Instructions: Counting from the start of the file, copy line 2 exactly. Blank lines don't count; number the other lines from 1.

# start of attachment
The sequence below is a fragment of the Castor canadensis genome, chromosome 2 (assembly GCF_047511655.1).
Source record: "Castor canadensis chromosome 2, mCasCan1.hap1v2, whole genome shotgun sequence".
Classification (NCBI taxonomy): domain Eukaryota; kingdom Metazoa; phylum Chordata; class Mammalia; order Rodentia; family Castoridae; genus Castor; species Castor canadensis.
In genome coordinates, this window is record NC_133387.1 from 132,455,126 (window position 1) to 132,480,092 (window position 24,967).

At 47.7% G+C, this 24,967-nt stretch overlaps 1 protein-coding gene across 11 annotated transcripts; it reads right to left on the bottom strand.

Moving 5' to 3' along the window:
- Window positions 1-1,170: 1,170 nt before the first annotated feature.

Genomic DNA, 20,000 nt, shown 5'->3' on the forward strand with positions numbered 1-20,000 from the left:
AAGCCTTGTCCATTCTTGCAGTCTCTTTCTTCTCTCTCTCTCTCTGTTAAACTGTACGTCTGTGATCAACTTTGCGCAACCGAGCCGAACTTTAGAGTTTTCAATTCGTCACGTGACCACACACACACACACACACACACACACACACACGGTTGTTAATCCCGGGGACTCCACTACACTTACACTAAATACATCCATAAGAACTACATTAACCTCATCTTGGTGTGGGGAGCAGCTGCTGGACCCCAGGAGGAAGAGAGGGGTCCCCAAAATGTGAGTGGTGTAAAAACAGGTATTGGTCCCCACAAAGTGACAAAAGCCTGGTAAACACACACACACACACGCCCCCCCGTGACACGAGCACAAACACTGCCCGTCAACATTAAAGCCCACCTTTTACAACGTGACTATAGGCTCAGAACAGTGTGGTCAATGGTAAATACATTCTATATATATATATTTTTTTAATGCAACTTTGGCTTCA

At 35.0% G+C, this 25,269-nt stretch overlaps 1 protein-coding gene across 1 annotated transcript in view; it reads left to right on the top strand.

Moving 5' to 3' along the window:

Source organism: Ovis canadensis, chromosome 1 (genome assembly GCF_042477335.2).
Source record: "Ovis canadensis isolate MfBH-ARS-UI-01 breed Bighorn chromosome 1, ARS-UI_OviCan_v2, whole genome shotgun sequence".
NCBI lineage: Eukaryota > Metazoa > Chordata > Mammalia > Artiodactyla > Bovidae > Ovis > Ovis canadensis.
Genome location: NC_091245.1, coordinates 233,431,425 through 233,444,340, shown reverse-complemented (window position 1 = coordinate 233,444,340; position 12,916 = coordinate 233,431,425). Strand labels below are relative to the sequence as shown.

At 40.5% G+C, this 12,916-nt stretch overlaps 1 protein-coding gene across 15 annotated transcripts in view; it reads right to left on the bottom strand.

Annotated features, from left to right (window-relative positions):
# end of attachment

Source record: "Castor canadensis chromosome 2, mCasCan1.hap1v2, whole genome shotgun sequence".